Women’s work – routes to economic and social empowerment

Outline
  • Expected start date:
    2019•01•01
    Expected end date:
    2023•12•31
    Institute:
    UNU-WIDER
    Project Status:
    Ongoing
    Project Type:
    Research
    Project Manager :
    Kunal Sen

    This project looks at what we know about the nature of women’s work in developing countries. It will consider policy paths for the creation of productive jobs for women that are properly remunerated and create a route to women’s economic and social empowerment. Within the framework of the UNU-WIDER 2019-23 work programme, the project aims to contribute to the Institute’s Theory of Change’s three interlinked outputs of creating, strengthening, and exchanging knowledge. The goal of the project is to increase understanding among policymakers and academics of how and why women’s work differs from men’s work in specific contexts, and how these differences can be addressed to narrow the gender gap.

    Recent progress in narrowing gender gaps in education, health, and political representation has not been matched by similar improvements in labour market outcomes for women, or more broadly, women’s economic empowerment. Global data shows that there has been no increase in female labour force participation and no decrease in the labour force participation gap between men and women. Women typically occupy the worst-paid jobs with the least protection, and attitudes toward gender often hinder access to better opportunities.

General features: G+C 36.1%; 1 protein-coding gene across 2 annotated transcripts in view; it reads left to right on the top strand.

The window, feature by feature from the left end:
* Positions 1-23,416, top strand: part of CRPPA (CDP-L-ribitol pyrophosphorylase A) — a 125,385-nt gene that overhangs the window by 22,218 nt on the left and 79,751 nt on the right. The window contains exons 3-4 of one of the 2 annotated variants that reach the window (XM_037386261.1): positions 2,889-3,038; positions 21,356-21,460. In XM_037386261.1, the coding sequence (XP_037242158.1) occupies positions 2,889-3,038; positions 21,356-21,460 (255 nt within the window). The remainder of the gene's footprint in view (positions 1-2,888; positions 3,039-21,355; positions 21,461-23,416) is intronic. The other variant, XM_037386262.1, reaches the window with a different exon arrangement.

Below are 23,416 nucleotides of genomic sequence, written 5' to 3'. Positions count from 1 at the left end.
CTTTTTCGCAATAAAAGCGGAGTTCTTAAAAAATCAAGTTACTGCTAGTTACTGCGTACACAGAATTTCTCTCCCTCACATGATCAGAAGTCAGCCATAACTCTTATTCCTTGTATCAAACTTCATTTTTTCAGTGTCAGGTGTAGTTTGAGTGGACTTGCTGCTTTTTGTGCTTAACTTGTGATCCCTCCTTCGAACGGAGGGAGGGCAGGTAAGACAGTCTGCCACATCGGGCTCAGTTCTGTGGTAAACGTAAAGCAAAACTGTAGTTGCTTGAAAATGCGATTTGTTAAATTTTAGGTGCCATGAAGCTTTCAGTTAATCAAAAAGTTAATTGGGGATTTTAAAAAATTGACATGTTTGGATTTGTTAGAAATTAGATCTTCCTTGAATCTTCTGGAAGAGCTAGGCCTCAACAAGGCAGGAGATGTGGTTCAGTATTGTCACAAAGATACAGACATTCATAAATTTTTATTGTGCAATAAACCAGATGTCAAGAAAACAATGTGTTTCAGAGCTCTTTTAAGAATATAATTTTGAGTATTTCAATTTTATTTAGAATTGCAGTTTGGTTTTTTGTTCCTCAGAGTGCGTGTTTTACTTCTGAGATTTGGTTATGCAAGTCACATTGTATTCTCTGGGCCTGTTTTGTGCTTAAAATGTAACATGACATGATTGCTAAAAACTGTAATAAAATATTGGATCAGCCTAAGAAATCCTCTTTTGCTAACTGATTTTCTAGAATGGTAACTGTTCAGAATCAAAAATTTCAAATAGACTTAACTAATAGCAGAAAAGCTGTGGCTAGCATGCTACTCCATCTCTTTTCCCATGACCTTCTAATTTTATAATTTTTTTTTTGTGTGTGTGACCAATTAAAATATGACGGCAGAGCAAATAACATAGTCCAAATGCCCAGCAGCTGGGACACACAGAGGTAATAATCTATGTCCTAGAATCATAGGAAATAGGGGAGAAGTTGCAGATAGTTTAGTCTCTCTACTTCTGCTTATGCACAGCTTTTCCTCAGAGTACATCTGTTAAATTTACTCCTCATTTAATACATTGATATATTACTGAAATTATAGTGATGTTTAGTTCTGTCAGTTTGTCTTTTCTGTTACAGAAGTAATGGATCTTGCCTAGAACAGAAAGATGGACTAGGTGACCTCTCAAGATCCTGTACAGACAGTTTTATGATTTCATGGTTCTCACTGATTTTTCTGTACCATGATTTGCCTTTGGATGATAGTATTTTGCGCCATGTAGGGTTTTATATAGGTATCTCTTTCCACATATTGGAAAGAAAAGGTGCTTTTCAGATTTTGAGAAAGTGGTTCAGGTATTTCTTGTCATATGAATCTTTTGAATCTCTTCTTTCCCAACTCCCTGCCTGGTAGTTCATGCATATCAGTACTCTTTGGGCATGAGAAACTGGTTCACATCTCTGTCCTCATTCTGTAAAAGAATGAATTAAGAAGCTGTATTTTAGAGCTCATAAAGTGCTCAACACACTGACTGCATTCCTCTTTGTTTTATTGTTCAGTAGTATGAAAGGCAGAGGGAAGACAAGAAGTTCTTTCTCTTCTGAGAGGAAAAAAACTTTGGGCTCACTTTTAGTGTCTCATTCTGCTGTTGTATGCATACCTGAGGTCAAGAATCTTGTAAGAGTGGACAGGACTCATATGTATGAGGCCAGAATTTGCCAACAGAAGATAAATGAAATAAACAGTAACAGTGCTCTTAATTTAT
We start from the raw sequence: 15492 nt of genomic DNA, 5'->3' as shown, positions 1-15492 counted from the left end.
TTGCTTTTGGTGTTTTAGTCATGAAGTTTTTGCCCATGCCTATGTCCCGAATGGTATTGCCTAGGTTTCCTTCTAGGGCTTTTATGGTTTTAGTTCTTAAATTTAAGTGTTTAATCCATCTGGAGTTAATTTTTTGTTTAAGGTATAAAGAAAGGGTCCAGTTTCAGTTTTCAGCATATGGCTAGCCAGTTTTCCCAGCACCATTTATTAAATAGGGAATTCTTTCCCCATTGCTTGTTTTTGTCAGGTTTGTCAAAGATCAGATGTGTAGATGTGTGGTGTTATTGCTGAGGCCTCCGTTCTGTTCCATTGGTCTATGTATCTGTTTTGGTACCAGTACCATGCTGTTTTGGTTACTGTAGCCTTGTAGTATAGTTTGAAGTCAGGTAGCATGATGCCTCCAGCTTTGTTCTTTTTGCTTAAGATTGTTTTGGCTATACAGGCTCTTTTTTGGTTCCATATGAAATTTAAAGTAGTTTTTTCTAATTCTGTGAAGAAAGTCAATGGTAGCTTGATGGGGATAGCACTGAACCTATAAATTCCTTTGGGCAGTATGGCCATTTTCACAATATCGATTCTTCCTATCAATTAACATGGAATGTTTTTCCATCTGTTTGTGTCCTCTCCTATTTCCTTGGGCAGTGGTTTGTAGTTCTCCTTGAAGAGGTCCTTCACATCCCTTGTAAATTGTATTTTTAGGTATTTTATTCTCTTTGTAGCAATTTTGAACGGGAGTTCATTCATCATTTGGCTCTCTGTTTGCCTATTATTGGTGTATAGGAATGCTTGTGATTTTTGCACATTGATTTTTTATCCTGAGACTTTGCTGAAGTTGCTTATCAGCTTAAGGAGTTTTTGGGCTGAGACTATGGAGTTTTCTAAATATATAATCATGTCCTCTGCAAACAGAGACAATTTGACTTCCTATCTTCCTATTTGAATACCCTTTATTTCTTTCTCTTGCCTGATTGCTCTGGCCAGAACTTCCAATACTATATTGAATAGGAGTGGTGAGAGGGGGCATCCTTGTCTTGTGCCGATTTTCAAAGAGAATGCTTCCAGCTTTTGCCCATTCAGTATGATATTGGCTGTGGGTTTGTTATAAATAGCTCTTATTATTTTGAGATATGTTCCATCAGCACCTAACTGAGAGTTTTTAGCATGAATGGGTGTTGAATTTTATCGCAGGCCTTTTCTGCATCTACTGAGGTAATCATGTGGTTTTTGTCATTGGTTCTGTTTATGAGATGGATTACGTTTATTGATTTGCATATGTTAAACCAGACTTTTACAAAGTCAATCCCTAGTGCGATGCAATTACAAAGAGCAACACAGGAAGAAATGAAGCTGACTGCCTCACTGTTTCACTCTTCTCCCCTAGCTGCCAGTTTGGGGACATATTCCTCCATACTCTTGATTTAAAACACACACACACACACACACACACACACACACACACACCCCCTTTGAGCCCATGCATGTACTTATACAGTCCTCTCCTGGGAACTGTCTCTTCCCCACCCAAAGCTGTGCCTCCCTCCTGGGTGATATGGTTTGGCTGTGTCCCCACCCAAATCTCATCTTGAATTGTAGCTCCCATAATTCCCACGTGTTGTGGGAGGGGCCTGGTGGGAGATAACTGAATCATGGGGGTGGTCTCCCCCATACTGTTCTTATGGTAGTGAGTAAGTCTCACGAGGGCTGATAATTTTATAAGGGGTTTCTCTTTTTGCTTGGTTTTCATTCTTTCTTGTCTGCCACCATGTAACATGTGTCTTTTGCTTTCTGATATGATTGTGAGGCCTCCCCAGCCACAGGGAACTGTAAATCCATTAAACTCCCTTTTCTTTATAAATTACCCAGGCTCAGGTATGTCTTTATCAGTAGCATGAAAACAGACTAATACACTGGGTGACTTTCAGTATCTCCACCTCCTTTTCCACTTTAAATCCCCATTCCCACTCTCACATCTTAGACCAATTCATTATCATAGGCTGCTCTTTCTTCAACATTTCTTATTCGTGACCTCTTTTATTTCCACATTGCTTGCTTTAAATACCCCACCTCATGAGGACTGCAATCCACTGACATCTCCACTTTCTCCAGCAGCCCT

Women’s work differs from men’s as women are more likely to be unpaid for their work in family enterprises, and women are primarily responsible for household and caring tasks. Such combined responsibilities to contribute to their family enterprises, earn income in typically low-paid jobs, and care for the household can negatively affect women’s physical and mental wellbeing.

    For women to be economically and socially empowered, it is necessary to increase both the quantity and quality of jobs for women, to address gender barriers in accessing job opportunities, and to reduce or eliminate gender-based segregation in labour markets. Further, the achievement of gender equality in labour market outcomes critically depends on the adoption of policies that address the ‘double burden’ that low-income women in particular face – earning income for the family as well as caring for other household members.